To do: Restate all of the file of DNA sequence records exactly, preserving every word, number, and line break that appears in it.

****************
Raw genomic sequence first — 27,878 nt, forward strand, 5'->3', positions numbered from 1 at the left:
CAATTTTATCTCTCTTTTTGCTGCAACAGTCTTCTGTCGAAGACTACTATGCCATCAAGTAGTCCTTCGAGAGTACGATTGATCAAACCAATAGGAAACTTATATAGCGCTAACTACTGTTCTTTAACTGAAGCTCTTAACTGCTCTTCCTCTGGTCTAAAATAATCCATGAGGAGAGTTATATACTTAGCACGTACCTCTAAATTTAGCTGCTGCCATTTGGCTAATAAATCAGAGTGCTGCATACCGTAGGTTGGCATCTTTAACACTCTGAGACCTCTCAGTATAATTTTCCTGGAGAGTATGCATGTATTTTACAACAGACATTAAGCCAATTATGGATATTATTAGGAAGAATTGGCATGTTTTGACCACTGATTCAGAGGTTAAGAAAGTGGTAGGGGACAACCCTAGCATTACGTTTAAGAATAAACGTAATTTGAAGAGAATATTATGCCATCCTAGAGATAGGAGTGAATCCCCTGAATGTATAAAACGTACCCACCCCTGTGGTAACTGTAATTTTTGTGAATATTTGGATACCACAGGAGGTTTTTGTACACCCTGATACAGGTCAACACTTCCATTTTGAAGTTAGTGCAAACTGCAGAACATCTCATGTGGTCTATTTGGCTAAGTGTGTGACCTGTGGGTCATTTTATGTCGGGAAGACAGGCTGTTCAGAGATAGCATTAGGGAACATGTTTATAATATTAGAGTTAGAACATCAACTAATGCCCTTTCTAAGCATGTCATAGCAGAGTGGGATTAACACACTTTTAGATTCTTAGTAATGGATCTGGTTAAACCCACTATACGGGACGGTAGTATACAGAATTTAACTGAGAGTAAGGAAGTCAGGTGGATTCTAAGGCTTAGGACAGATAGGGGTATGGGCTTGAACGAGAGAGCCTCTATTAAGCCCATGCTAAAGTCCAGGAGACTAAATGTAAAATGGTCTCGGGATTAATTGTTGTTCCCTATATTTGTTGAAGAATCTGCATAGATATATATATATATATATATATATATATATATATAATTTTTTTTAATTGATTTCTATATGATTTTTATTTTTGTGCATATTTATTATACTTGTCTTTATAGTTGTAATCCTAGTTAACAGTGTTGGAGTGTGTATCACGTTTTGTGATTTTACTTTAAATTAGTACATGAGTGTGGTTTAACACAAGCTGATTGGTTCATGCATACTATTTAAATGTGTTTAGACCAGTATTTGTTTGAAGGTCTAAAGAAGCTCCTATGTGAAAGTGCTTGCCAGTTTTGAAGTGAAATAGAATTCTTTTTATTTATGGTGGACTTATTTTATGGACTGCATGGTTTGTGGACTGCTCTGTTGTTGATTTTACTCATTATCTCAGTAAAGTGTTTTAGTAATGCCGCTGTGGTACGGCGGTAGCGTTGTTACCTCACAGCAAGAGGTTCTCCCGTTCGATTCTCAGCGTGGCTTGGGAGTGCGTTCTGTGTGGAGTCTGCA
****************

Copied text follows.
Raw genomic sequence first — 27,878 nt, forward strand, 5'->3', positions numbered from 1 at the left:
CAATTTTATCTCTCTTTTTGCTGCAACAGTCTTCTGTCGAAGACTACTATGCCATCAAGTAGTCCTTCGAGAGTACGATTGATCAAACCAATAGGAAACTTATATAGCGCTAACTACTGTTCTTTAACTGAAGCTCTTAACTGCTCTTCCTCTGGTCTAAAATAATCCATGAGGAGAGTTATATACTTAGCACGTACCTCTAAATTTAGCTGCTGCCATTTGGCTAATAAATCAGAGTGCTGCATACCGTAGGTTGGCATCTTTAACACTCTGAGACCTCTCAGTATAATTTTCCTGGAGAGTATGCATGTATTTTACAACAGACATTAAGCCAATTATGGATATTATTAGGAAGAATTGGCATGTTTTGACCACTGATTCAGAGGTTAAGAAAGTGGTAGGGGACAACCCTAGCATTACGTTTAAGAATAAACGTAATTTGAAGAGAATATTATGCCATCCTAGAGATAGGAGTGAATCCCCTGAATGTATAAAACGTACCCACCCCTGTGGTAACTGTAATTTTTGTGAATATTTGGATACCACAGGAGGTTTTTGTACACCCTGATACAGGTCAACACTTCCATTTTGAAGTTAGTGCAAACTGCAGAACATCTCATGTGGTCTATTTGGCTAAGTGTGTGACCTGTGGGTCATTTTATGTCGGGAAGACAGGCTGTTCAGAGATAGCATTAGGGAACATGTTTATAATATTAGAGTTAGAACATCAACTAATGCCCTTTCTAAGCATGTCATAGCAGAGTGGGATTAACACACTTTTAGATTCTTAGTAATGGATCTGGTTAAACCCACTATACGGGACGGTAGTATACAGAATTTAACTGAGAGTAAGGAAGTCAGGTGGATTCTAAGGCTTAGGACAGATAGGGGTATGGGCTTGAACGAGAGAGCCTCTATTAAGCCCATGCTAAAGTCCAGGAGACTAAATGTAAAATGGTCTCGGGATTAATTGTTGTTCCCTATATTTGTTGAAGAATCTGCATAGATATATATATATATATATATATATATATATATATAATTTTTTTTAATTGATTTCTATATGATTTTTATTTTTGTGCATATTTATTATACTTGTCTTTATAGTTGTAATCCTAGTTAACAGTGTTGGAGTGTGTATCACGTTTTGTGATTTTACTTTAAATTAGTACATGAGTGTGGTTTAACACAAGCTGATTGGTTCATGCATACTATTTAAATGTGTTTAGACCAGTATTTGTTTGAAGGTCTAAAGAAGCTCCTATGTGAAAGTGCTTGCCAGTTTTGAAGTGAAATAGAATTCTTTTTATTTATGGTGGACTTATTTTATGGACTGCATGGTTTGTGGACTGCTCTGTTGTTGATTTTACTCATTATCTCAGTAAAGTGTTTTAGTAATGCCGCTGTGGTACGGCGGTAGCGTTGTTACCTCACAGCAAGAGGTTCTCCCGTTCGATTCTCAGCGTGGCTTGGGAGTGCGTTCTGTGTGGAGTCTGCA